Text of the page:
Professor Stefan Bengtson said: "These fossils force us to rethink our ideas of how animals learned to make large bodies out of cells."
This release is available in Swedish.The research was funded by the Natural Environment Research Council, the Swedish Research Council, the Paul Scherrer Institut, Ministry of Science and Technology of China, National Natural Science Foundation of China, and EU FP7.

Notes to editors


Huldtgren, T., Cunningham, J. A., Yin, C., Stampanoni, M., Marone, F., Donoghue, P. C. J. and Bengtson, S. 2011. 'Fossilized nuclei and germination structures identify Ediacaran "animal embryos" as encysting protists' in Science 334.

Therese Huldtgren is a doctoral student at the Department of Palaeozoology, Swedish Museum of Natural History, and Stockholm University, Stockholm, Sweden.

Dr John Cunningham is a Research Associate at the School of Earth Sciences, University of Bristol, UK.

Professor Chongyu Yin is a Researcher at the Institute of Geology, Chinese Academy of Geological Sciences, Beijing, China.

Professor Marco Stampanoni is Head of X-ray Tomography at the Paul Scherrer Institute, Villigen, Switzerland and Assistant Professor for X-ray Microscopy at the Department for Information Technology and Electrical Engineering of ETH Zürich, and Institute of Biomedical Engineering of the University of Zürich and ETH Zürich.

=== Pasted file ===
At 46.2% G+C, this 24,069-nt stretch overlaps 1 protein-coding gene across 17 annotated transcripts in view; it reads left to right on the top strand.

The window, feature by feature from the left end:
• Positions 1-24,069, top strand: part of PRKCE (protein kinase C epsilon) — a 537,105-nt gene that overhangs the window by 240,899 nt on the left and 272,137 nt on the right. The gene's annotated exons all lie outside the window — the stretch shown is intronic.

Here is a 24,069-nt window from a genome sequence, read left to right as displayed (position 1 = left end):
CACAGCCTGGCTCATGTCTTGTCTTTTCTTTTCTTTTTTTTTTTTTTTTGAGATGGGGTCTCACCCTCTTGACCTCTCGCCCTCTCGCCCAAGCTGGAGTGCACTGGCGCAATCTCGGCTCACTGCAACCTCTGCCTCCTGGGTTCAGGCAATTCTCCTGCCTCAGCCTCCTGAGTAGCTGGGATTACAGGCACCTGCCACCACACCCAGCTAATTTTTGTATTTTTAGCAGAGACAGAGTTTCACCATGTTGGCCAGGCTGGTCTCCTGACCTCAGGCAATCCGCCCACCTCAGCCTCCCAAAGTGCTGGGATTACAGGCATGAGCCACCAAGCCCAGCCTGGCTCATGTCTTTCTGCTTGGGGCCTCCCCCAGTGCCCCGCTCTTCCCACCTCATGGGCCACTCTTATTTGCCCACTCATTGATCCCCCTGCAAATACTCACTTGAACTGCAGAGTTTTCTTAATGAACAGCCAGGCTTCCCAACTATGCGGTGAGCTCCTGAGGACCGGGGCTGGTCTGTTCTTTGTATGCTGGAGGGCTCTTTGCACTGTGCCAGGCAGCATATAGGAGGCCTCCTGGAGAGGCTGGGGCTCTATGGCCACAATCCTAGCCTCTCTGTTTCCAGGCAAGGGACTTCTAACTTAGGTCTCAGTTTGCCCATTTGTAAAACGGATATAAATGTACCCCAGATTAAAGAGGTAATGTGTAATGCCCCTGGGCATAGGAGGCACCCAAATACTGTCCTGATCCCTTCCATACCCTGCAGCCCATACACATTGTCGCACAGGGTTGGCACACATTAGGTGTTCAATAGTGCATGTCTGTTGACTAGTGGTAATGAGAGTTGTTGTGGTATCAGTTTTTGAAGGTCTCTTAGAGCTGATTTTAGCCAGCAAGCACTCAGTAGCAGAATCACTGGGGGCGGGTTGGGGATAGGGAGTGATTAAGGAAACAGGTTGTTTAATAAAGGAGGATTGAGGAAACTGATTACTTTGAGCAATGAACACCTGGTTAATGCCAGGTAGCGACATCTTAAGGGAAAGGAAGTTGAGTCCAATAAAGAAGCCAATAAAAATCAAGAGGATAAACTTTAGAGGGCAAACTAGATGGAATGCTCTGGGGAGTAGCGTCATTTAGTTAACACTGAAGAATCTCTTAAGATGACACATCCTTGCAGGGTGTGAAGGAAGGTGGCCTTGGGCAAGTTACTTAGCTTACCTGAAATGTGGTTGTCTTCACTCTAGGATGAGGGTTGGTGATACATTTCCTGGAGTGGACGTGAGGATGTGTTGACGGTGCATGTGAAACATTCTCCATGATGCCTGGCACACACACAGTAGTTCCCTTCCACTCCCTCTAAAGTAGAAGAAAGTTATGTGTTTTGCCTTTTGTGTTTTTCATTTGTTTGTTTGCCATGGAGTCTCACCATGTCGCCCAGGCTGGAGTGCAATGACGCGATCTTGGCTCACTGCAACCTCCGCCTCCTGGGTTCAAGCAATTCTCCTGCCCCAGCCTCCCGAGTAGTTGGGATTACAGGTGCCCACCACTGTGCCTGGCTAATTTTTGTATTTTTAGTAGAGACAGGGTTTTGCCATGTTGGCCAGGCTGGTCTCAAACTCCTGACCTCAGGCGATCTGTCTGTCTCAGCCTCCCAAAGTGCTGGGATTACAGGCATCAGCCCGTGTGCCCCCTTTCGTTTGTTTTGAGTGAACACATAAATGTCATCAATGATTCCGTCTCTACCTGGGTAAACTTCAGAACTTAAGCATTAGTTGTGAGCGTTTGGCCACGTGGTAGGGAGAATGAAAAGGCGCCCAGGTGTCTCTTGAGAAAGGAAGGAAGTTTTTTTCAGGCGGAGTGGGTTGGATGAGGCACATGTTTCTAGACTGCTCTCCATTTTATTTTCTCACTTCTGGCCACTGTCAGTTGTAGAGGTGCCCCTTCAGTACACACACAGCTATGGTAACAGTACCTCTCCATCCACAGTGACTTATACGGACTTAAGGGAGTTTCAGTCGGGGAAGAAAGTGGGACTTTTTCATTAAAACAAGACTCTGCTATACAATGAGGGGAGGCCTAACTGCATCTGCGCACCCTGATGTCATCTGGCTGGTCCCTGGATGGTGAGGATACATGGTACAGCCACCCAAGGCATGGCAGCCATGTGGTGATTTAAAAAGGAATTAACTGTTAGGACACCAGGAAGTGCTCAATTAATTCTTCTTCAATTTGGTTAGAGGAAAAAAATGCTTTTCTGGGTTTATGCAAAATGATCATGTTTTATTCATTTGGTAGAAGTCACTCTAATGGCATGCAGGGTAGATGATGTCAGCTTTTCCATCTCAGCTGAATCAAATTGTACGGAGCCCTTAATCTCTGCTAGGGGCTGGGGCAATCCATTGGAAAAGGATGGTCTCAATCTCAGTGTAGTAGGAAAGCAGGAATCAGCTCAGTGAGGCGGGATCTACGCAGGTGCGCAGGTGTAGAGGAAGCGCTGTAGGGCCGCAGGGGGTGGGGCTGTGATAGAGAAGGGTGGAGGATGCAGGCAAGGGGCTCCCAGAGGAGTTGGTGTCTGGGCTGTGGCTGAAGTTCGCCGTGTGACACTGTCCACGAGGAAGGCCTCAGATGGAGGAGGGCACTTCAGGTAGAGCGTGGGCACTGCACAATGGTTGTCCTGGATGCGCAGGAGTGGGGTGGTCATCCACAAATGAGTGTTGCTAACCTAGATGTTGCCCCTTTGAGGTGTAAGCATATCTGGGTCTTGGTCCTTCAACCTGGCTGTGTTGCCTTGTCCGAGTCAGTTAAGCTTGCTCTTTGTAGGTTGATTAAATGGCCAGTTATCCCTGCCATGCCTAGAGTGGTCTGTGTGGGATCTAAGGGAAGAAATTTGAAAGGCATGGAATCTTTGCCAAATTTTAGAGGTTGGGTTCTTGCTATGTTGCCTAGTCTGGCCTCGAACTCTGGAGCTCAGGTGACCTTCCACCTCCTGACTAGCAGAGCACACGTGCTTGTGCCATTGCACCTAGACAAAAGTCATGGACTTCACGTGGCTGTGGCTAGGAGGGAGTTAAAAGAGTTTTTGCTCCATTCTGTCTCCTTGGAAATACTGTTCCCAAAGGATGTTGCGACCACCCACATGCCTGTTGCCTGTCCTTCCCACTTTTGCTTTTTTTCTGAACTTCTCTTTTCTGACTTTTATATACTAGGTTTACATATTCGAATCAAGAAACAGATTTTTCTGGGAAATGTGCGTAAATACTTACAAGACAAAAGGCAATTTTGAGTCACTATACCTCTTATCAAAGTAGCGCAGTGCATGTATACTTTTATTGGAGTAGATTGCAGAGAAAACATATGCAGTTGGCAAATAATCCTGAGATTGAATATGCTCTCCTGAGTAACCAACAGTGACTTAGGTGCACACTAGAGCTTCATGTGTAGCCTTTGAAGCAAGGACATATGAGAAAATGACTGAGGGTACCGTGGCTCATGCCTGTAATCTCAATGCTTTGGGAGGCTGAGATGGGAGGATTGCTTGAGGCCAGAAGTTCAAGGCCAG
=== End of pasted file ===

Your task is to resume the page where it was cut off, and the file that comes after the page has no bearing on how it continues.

Dr Federica Marone is a beamline scientist at the Paul Scherrer Institute, Villigen, Switzerland.

Professor Philip Donoghue is Professor of Palaeobiology in the School of Earth Sciences, University of Bristol, UK

Professor Stefan Bengtson is Professor of Palaeozoology, Swedish Museum of Natural History, Stockholm, Sweden

Issued by the Public Relations Office, Communications Division, University of Bristol, tel: 0117-928-8896, email:

University of Bristol

Related Fossil Articles from Brightsurf:

Fossil shark turns in to mystery pterosaur
Lead author of the project, University of Portsmouth PhD student Roy Smith, discovered the mystery creature amongst fossil collections housed in the Sedgwick Museum of Cambridge and the Booth Museum at Brighton that were assembled when phosphate mining was at its peak in the English Fens between 1851 and 1900.